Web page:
• [0052]
    A map of the nitrogen gas partial pressure difference between the anode and cathode in accordance with the operating duration tn is stored in advance in the internal memory (ROM) of the controller 11, and the nitrogen partial pressure difference between the anode gas and cathode gas is determined upon calculation of the equation (1) by referring to this map on the basis of the operating duration tn. The membrane area and membrane thickness of the electrolyte membrane 1C are known fixed values.
  • [0053]
    The value of the permeated nitrogen gas amount of the equation (1), having been time-integrated according to the equation (2), is the overall permeated nitrogen gas amount from an operating duration of zero to tn.
    overall permeated nitrogen gas amount=∫(permeated nitrogen gas amount)∝∫(nitrogen gas partial pressure difference between anode and cathode)·Δt   (2)
  • [0054]
    Accordingly, the nitrogen partial pressure PNn of the anode gas is expressed by the following equation (3). PNn = ( anode gas pressure ) · normal - pressure volume of nitrogen in passage ( passage volume ) · ( anode gas pressure ) normal pressure ( 3 )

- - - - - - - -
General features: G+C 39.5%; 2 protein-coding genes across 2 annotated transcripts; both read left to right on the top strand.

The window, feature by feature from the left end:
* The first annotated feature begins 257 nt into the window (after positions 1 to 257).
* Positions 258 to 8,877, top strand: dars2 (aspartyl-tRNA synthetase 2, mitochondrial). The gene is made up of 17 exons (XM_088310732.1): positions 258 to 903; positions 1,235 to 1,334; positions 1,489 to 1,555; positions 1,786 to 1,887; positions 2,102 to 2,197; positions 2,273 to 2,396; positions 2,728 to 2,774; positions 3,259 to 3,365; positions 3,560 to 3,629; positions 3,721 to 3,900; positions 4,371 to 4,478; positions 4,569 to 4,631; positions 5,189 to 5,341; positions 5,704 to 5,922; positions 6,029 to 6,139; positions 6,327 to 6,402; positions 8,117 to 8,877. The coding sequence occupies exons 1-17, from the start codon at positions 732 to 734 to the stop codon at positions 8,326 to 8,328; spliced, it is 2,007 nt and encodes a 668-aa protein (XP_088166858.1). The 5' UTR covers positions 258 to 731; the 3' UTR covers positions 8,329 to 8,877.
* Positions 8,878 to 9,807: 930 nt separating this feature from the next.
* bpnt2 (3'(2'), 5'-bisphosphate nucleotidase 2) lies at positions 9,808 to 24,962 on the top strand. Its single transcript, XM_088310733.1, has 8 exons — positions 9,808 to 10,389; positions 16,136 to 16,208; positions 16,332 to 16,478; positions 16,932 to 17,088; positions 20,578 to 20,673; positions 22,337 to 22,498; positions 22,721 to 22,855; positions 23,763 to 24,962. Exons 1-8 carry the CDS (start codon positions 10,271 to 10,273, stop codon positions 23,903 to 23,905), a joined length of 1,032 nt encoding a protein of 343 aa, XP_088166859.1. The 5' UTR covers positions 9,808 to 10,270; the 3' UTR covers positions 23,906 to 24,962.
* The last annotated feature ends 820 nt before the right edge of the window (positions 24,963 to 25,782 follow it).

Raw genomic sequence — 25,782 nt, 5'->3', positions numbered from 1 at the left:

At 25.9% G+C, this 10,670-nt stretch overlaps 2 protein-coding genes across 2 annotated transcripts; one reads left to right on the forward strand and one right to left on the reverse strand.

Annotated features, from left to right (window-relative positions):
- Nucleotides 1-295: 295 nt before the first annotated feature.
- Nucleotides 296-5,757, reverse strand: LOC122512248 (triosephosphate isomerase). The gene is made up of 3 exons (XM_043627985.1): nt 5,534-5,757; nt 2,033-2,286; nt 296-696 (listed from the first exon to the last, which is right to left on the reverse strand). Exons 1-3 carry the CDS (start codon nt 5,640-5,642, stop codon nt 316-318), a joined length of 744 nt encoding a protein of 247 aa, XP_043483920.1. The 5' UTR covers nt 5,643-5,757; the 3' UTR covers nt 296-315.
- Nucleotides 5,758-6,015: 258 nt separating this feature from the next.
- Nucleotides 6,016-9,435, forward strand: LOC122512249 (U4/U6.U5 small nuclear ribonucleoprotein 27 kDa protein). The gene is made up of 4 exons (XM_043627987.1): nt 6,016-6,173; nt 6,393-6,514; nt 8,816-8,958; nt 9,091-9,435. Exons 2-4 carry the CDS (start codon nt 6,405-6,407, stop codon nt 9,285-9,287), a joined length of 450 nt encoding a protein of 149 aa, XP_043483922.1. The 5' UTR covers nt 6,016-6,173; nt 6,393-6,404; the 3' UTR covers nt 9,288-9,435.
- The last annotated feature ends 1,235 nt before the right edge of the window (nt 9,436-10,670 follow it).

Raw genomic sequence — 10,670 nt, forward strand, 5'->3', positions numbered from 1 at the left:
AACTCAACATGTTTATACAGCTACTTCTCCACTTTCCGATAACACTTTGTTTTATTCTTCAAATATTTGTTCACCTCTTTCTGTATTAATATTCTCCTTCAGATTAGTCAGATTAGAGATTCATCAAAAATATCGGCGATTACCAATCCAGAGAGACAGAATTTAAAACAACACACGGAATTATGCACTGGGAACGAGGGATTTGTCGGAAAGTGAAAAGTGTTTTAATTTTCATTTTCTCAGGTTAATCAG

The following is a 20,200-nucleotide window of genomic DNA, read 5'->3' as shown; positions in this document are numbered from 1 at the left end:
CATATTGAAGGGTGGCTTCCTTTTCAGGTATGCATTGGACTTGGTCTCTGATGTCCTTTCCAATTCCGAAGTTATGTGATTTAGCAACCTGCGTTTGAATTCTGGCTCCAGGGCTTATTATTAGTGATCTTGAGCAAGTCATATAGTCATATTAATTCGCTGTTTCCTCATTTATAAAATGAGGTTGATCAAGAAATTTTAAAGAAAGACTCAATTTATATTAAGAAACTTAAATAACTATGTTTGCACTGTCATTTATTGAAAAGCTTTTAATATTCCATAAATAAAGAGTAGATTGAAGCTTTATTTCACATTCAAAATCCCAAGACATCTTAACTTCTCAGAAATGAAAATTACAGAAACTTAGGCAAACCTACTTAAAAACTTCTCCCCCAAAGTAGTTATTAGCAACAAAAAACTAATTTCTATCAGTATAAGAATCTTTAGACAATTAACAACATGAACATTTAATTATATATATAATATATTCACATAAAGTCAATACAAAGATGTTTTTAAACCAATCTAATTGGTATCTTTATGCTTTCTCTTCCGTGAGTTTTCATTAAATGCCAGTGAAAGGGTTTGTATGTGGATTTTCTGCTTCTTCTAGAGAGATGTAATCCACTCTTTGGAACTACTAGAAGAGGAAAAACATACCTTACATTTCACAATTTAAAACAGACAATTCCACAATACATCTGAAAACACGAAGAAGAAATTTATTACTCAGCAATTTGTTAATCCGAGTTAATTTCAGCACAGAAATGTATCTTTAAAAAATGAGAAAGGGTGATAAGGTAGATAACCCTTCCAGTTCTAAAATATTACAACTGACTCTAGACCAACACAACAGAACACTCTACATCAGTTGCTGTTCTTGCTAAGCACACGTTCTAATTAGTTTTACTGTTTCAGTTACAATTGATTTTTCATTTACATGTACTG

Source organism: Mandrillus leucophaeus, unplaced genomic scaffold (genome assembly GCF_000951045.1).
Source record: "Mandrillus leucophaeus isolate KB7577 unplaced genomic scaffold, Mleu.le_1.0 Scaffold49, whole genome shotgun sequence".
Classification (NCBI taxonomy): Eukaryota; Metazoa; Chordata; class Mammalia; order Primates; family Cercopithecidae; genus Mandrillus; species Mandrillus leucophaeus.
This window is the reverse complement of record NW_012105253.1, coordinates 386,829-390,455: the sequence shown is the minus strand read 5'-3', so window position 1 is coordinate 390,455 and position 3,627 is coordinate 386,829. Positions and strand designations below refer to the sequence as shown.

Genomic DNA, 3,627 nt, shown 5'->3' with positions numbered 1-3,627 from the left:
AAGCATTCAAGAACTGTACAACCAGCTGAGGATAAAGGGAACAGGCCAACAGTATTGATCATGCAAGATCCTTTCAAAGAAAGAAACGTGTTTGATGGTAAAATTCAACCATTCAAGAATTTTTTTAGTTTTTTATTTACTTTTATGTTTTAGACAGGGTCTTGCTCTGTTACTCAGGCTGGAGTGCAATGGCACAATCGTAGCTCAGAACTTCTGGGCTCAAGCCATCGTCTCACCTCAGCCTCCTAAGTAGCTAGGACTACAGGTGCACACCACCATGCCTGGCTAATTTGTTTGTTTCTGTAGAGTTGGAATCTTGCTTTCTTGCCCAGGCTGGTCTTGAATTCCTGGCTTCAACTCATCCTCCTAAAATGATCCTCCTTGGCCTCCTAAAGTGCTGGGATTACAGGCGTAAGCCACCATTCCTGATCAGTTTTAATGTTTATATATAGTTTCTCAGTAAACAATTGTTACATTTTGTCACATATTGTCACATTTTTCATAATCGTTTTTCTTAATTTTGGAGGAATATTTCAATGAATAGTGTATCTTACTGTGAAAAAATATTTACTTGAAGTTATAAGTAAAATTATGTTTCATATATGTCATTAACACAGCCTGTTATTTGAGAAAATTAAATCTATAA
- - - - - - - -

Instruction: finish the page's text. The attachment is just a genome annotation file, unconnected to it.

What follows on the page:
• [0055]
    The normal-pressure volume of the nitrogen in the passage is calculated from the overall permeated nitrogen gas amount obtained in the equation (2). The passage volume is the volume of the re-circulation passage from the anode 1A through the return passage 5 and a part of the hydrogen supply passage 4 and back to the anode 1A. The normal pressure and volume of the passage are known values. The anode gas pressure is present in both the denominator and the numerator of the equation (3), and is therefore cancelled. Hence the nitrogen partial pressure PNn of the anode gas can be calculated from the calculation result of the equation (2).
  • [0056]